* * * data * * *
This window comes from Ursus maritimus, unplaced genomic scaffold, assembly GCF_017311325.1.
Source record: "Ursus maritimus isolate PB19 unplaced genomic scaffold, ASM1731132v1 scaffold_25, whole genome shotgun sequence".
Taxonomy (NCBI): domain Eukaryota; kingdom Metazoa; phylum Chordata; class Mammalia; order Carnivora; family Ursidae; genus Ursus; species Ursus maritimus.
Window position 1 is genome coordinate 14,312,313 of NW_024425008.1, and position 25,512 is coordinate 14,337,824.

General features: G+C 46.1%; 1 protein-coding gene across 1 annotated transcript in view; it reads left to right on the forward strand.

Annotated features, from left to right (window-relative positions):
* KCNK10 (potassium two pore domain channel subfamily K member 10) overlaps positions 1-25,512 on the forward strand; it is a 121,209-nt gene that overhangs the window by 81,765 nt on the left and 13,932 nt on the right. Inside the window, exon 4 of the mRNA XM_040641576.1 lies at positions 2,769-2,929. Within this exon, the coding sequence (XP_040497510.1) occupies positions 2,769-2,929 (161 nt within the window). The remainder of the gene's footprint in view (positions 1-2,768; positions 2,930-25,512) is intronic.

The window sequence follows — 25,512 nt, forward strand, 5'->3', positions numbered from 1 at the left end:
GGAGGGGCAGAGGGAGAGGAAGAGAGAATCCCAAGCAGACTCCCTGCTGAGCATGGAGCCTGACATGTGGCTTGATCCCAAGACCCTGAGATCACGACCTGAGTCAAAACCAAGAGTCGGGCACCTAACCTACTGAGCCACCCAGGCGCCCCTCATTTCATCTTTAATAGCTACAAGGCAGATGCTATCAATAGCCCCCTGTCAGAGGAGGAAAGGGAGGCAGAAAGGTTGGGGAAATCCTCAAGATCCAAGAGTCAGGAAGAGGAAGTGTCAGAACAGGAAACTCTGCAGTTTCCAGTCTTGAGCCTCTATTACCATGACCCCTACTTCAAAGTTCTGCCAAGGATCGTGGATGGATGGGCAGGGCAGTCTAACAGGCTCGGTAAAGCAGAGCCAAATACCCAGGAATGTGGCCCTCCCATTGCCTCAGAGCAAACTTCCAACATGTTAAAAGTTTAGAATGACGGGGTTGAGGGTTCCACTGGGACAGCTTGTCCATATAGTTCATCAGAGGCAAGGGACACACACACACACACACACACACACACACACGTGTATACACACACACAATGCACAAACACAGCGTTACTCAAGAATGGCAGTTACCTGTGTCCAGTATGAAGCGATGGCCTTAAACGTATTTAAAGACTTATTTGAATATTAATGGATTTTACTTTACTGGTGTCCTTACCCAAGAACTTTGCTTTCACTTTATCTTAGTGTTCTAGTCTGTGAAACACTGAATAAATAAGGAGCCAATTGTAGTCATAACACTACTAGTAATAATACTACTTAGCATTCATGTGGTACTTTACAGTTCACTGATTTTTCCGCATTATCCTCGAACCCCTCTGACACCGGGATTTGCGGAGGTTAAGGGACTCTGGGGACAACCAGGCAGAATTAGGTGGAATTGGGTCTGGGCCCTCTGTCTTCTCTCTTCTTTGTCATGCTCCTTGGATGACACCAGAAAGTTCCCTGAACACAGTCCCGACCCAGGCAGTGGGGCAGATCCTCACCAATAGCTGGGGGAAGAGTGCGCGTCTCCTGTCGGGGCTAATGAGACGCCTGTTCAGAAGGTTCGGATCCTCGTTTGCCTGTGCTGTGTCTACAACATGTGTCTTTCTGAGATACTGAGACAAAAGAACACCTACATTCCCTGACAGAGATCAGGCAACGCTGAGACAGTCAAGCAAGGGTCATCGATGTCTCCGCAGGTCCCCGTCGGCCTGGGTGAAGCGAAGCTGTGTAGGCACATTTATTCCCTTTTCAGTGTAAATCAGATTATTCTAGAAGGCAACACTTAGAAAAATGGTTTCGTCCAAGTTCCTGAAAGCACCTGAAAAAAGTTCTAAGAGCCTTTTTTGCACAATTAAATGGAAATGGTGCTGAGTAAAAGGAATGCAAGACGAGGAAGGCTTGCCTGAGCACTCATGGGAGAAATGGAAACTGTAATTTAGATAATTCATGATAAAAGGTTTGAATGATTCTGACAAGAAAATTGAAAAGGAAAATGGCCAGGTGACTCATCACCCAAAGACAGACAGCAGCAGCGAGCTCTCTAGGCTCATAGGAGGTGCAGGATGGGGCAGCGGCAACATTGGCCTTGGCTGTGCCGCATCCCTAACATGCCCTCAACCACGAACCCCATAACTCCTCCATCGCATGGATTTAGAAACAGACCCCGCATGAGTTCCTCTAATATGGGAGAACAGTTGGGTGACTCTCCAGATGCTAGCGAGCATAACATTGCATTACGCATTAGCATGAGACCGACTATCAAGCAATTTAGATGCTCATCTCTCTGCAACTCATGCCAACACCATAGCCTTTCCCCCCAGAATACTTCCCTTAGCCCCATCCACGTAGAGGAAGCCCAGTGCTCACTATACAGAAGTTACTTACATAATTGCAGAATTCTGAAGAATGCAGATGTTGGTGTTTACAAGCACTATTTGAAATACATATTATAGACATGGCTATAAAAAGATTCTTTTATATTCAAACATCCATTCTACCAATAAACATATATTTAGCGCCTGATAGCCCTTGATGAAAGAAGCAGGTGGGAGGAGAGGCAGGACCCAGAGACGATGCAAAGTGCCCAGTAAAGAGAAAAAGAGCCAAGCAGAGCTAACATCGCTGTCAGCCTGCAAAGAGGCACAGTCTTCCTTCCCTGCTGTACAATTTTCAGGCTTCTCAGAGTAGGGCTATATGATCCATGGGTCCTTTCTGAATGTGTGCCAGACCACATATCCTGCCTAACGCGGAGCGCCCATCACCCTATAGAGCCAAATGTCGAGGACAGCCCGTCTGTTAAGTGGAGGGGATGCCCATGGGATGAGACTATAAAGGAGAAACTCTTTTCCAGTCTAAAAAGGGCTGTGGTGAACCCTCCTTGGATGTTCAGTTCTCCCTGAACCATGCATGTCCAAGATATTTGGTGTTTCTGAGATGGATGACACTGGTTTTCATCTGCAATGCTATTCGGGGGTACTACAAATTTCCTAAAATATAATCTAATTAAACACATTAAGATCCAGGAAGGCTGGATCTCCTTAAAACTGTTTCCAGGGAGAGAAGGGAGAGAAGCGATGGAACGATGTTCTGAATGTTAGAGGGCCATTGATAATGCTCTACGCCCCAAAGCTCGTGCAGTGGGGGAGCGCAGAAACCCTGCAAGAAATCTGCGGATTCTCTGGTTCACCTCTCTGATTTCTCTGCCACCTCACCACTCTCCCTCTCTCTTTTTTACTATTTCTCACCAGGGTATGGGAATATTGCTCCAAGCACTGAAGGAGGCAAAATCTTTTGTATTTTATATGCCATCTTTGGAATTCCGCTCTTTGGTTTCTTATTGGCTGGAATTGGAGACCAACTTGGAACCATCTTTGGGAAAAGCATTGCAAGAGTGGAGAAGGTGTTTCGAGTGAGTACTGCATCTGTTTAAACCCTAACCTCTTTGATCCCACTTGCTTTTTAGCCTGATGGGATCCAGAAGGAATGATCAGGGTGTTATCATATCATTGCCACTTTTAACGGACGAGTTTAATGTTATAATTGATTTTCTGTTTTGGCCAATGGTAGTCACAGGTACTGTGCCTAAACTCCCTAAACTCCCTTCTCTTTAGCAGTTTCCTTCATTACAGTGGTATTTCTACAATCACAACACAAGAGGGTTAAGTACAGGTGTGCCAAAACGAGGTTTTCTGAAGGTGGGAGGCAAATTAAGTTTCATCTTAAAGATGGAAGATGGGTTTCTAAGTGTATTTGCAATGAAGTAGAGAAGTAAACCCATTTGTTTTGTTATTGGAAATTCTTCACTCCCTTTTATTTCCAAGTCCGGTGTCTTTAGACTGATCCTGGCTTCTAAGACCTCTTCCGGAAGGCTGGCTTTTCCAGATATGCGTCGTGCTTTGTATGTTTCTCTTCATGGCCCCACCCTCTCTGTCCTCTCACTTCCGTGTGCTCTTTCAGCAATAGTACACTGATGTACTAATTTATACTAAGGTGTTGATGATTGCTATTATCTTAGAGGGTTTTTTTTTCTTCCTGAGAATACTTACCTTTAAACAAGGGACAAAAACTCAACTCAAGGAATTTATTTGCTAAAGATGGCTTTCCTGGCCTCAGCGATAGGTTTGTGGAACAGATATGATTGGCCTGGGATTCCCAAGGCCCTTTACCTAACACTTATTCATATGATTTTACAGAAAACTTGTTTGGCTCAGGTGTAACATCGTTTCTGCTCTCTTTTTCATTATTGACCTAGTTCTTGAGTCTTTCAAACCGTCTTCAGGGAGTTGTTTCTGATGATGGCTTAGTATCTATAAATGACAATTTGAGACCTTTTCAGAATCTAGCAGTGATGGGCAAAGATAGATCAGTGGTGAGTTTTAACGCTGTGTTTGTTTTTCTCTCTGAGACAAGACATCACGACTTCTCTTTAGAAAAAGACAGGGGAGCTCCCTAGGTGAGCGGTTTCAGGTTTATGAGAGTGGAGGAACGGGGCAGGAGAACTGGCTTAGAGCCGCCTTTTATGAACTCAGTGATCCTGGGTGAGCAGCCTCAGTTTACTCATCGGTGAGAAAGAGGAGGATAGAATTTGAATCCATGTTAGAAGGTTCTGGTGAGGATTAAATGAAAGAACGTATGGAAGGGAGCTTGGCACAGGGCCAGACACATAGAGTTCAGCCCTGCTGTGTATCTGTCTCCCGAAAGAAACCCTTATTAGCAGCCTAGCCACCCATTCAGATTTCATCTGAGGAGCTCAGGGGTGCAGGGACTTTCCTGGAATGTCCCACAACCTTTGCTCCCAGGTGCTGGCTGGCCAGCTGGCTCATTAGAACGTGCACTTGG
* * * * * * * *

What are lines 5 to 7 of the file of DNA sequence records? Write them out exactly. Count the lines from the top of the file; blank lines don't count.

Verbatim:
General features: G+C 46.1%; 1 protein-coding gene across 1 annotated transcript in view; it reads left to right on the forward strand.

Annotated features, from left to right (window-relative positions):
* KCNK10 (potassium two pore domain channel subfamily K member 10) overlaps positions 1-25,512 on the forward strand; it is a 121,209-nt gene that overhangs the window by 81,765 nt on the left and 13,932 nt on the right. Inside the window, exon 4 of the mRNA XM_040641576.1 lies at positions 2,769-2,929. Within this exon, the coding sequence (XP_040497510.1) occupies positions 2,769-2,929 (161 nt within the window). The remainder of the gene's footprint in view (positions 1-2,768; positions 2,930-25,512) is intronic.